Membranous nephropathy (glomerulonephritis)- nephrotic

A

a) most common in ADULTS age 30-50
b) may be primary (disease limited to the kidney) or secondary to infection, malignancy, SLE, or drugs.
c) pathology - IMMUNE COMPLEXES in the epithelial side (subepithelial) of the GBM demonstrable by immunofluorescence and electron microscopy
d) poor response to corticosteroid treatment, with 40% developing
renal failure in 2-20 years

28
Q

Glomerular disease in diabetes mellitus - nephrotic

A

a) minimal proteinuria progresses, over 10-15 years, to severe proteinuria.
b) thick glomerular basement membranes, diffuse increase in mesangial matrix and formation of mesangial nodules (the latter is nodular glomerulosclerosis or Kimmelstiel-Wilson lesion)

29
Q

nephrotic typically more chronic or acute?

A

chronic

30
Q

nephritic typically more chronic or acute?

A

acute

31
Q

basics of nephritic

A

acute
blood in urine
failure to produce urine

32
Q

two main causes of nephritic syndrome

A
  1. Acute postinfectious (poststreptococcal) glomerulonephritis
  2. IgA nephropathy
33
Q

Acute postinfectious (poststreptococcal) glomerulonephritis

A

a) CHILDREN mostly after strep throat (streptococcal pharyngitis)
b) pathology - proliferation of endothelial and mesangial cells; infiltration of neutrophils and monocytes; immune complexes in GBM and sometimes in the mesangium. basically a immune reaction and INFLMMATORY cells
c) progression to chronic renal disease is more likely in adults.

34
Q

IgA nephropathy

A

a) usually occurs in CHILDREN and young adults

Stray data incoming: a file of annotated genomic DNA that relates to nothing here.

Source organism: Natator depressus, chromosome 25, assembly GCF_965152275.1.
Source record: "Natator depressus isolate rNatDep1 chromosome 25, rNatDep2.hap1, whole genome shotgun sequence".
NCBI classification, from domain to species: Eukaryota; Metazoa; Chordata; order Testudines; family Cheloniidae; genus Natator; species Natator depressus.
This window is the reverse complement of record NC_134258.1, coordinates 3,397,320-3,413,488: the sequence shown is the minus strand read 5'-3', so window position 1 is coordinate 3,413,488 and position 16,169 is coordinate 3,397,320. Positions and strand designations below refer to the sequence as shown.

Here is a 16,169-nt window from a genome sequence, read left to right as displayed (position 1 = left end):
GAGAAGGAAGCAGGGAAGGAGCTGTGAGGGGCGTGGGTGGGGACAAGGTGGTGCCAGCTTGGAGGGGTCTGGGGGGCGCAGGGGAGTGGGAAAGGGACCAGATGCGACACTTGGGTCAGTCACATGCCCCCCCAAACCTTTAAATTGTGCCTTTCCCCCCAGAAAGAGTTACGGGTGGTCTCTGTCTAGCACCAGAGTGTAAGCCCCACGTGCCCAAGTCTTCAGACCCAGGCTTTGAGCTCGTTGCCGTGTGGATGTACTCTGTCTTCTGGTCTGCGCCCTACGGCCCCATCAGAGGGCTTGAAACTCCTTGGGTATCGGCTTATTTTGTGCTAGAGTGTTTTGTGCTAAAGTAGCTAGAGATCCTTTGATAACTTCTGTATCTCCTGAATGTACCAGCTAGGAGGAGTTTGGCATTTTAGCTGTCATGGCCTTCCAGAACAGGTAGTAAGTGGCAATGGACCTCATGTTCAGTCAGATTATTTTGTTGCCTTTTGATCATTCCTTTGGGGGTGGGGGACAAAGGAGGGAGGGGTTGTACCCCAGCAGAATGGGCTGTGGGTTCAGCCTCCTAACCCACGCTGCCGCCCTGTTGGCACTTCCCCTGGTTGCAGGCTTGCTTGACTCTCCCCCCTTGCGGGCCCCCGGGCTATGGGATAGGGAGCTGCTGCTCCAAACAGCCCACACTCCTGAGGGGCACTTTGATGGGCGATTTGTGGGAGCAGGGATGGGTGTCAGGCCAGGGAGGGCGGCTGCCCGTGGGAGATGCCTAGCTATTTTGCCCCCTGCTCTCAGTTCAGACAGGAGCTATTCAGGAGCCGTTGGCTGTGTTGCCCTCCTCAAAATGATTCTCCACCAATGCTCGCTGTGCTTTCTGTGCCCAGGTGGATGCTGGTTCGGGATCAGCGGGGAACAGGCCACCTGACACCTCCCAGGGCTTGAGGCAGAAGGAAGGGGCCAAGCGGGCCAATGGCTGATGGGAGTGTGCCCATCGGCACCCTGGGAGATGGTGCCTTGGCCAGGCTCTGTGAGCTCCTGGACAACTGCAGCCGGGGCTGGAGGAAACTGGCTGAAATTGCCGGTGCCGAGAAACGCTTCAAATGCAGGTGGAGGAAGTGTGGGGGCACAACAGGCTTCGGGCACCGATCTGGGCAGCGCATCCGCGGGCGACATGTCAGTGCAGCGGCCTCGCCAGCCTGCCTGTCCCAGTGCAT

b) hematuria is noted 1-2 days after non-specific upper respiratory tract viral infection.
c) pathogenesis may involve increased IgA IMMUNE COMPLEXES production
d) when the glomerular disease is associated with systemic manifestations (purpuric skin rash and arthritis), this is called Henoch-Schönlein purpura.
e) pathology - mesangial deposition of immune complexes containing IgA and variable proliferation of mesangial and endothelial cells. Occasionally there is epithelial cell proliferation with crescents.
affects mainly central core of glomerulus

35
Q

Crescentic or Rapidly Progressive Glomerulonephritis

A

antibodies directed against a glomerular basement antigen, deposition of immune complexes, or lack of immune complex deposition (called pauci-immune glomerulonephritis).
characteristic finding is crescentic glomerulonephritis due to proliferation of endothelial cells and histocytes around the edge.

36
Q

CHRONIC (END-STAGE) RENAL DISEASE

A

SCAR TISSUE, BECOMES NON FUNCTIONAL. Loss of glomeruli and tubules leads to fibrosis. Damaged glomeruli become completely sclerotic (global sclerosis). With advanced loss of tubules and glomeruli, the remaining glomeruli develop adaptive changes. These changes eventually lead to further injury and progressive renal failure.

37
Q

IgA nephropathy main points

A
  1. children/ young adults
  2. hematuria after non specific upper resp. viral infection
  3. IgA immune complexes
38
Q
Acute postinfectious (poststreptococcal) glomerulonephritis
main points
A
  1. children after strep
  2. proliferation of inflammatory cells and immune complexes
  3. can progress to chronic renal diease in adults
39
Q

what is ACUTE PYELONEPHRITIS

A

renal disease affecting tubules, interstitium, and pelvis and is most often secondary to bacterial infection

40
Q

where does this secondary infection come from?

A
The infection may spread from the urinary bladder, up the ureters and into the renal pelvis and kidney (ascending)
or hematogenous (blood) spread of bacteria..
41
Q

ACUTE PYELONEPHRITIS clinical presentation

A

Sudden onset with pain at the costovertebral angle and
systemic evidence of infection. Often there is accompanying dysuria,
frequency and urgency.

42
Q

ACUTE PYELONEPHRITIS pathology

A

Patchy interstitial and tubular neutrophilic inflammation.

43
Q

ACUTE PYELONEPHRITIS etiology

A

Predisposing conditions, include urinary tract obstruction, instrumentation, vesicoureteral reflux, pregnancy, gender and age, diabetes mellitus and immunosuppression.

44
Q

Drug-Induced Interstitial Nephritis etiology

A

some antibiotics, non-steroidal anti-inflammatory drugs and others.

45
Q

Drug-Induced Interstitial Nephritis pathology

A
  • hypersensitivity reaction to the drugs.